Players react to shocking PGA Tour merger with LIV Golf
The US-backed PGA Tour has ended a two-year-long feud with Saudi Arabia’s LIV Golf in a shocking partnership that has raised criticism among players, commentators, and fans.
On Tuesday, PGA announced the collaboration, describing it as an effort to end any standing litigations between the two parties and bring unity to the game of golf. The decision meant a large payout from LIV to jumpstart the new entity.
“The parties have signed an agreement that combines PIF’s golf-related commercial businesses and rights (including LIV Golf) with the commercial businesses and rights of the PGA TOUR and DP World Tour into a new, collectively owned, for-profit entity,” the statement read.
PGA vs. LIV
The PGA Tour, founded in 1929, stood for decades as one of the largest golf organizations in the world. The tour is known for hosting frequent tournaments—almost every weekend in the US and North America—and attracting the top golfers in the country with its reputation and traditional game style.
Conversely, LIV Golf emerged in 2021, offering a more innovative approach to golf. LIV tournaments were more lax with loud music, looser dress codes, and shorter tournaments. Most appealing, though, were their larger prize pots and lucrative signing-on fees that brought players away from PGA. It doesn’t help that the LIV Golf CEO is Greg Norman, a former PGA Tour player with a strong pull over his fellow players to join over.
Relations between the two companies started on a bad foot almost immediately. Players were forced to choose between LIV and PGA under the threat of fines and suspensions, as players couldn’t be a part of both organizations at the same time. This resulted in numerous lawsuits and countersuits—litigation that ended with the announcement on Tuesday.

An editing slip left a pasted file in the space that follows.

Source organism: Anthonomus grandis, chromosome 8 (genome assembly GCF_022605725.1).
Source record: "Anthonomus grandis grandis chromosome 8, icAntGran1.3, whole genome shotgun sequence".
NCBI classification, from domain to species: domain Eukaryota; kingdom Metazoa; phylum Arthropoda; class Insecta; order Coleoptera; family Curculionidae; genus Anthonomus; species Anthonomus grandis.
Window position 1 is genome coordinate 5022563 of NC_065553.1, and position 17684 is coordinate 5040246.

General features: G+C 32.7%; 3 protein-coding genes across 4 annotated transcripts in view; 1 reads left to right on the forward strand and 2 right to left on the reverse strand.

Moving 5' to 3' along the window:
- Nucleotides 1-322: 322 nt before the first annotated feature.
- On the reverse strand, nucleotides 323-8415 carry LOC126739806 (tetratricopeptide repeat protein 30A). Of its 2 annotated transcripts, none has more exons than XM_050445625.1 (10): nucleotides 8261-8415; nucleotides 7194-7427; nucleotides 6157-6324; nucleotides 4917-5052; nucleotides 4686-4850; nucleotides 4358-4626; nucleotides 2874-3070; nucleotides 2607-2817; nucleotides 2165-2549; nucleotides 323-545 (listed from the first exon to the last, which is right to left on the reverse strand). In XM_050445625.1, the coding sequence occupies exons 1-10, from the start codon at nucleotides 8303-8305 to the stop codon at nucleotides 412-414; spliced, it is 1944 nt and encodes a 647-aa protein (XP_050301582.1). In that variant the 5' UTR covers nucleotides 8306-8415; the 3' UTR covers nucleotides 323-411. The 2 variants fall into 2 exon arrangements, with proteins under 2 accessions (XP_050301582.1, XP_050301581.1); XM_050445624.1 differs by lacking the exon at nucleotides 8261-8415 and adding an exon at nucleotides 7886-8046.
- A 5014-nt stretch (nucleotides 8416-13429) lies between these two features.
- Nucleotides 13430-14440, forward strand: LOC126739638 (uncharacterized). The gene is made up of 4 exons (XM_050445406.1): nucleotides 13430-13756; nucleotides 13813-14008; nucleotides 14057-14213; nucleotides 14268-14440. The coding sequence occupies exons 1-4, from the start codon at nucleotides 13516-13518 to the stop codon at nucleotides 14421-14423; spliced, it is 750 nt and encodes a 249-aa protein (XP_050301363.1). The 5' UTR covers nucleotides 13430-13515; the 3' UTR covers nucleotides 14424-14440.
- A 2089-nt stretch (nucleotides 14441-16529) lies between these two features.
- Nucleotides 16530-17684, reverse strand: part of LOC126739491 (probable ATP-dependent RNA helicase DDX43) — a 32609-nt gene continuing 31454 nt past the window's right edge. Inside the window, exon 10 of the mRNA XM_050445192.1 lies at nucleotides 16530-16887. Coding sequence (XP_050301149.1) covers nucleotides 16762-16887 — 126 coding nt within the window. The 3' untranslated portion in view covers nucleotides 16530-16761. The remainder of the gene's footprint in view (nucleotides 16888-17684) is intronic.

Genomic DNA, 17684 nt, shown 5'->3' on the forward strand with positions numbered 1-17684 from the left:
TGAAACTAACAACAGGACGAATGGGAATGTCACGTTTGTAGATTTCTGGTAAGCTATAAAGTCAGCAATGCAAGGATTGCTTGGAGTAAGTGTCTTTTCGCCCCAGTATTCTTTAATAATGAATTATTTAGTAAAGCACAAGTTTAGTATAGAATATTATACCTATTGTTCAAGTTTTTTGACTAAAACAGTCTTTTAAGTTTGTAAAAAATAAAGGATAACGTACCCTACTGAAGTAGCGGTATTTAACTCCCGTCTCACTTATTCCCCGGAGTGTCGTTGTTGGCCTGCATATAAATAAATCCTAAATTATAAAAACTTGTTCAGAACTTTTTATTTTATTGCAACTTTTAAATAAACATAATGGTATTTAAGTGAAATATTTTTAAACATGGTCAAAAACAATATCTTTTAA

“After two years of disruption and distraction, this is a historic day for the game we all know and love,” said PGA TOUR Commissioner Jay Monahan in the announcement.
Similarly, Norman tweeted his excitement.
“A great day in global golf for players and fans alike. The journey continues!” The tweet read.
Yet, the sudden switch in behavior leaves many feeling betrayed, especially players who stood loyal to PGA amidst LIV’s emergence, and who are finding out about the partnership at the same time as the public.
“I love finding out morning news on Twitter,” tweeted golfer Collin Morikawa.
I love finding out morning news on Twitter
— Collin Morikawa (@collin_morikawa) June 6, 2023
“Spoke with several @PGATOUR players who were a part of a meeting in Delaware that ultimately reshaped the Tour schedule. Most of those players were offered @livgolf_league money but turned it down to be loyal to the Tour. Those players told me they feel betrayed and manipulated,” tweeted NBC Golf reporter Todd Lewis.
Spoke with several @PGATOUR players who were a part of a meeting in Delaware that ultimately reshaped the Tour schedule. Most of those players were offered @livgolf_league money but turned it down to be loyal to the Tour. Those players told me they feel betrayed and manipulated.
— Todd Lewis (@ToddLewisGC) June 6, 2023
Following the statement, PGA Tour commissioner Jay Monahan defended the decision to reporters at the Canada Open in Toronto.
“I recognize that people are going to call me a hypocrite. Anytime I said anything, I said it with the information that I had at that moment, and I said it based on someone that’s trying to compete for the PGA Tour and our players,” said Monahan in response to being asked what changed his mind on PGA accepting money from Saudi Arabia.
However, players and PGA members like Dylan Wu were unconvinced.
“Tell me why Jay Monahan basically got a promotion to CEO of all golf in the world by going back on everything he said the past 2 years. The hypocrisy. Wish golf worked like that. I guess money always wins @PGATour,” Wu tweeted.
Tell me why Jay Monahan basically got a promotion to CEO of all golf in the world by going back on everything he said the past 2 years. The hypocrisy. Wish golf worked like that. I guess money always wins @PGATOUR
— Dylan Wu (@dylan_wu59) June 6, 2023
While details about the agreement are still vague, it seems that money and competition finally caught up to PGA. The Public Investment Fund plans to invest billions into the new project, according to its governor al-Rumayyan—perhaps PGA would rather be on board than be left behind.
More information about the new entity is yet to be released, but time will tell the success of this next stage and the further involvement—or dis-involvement—of players.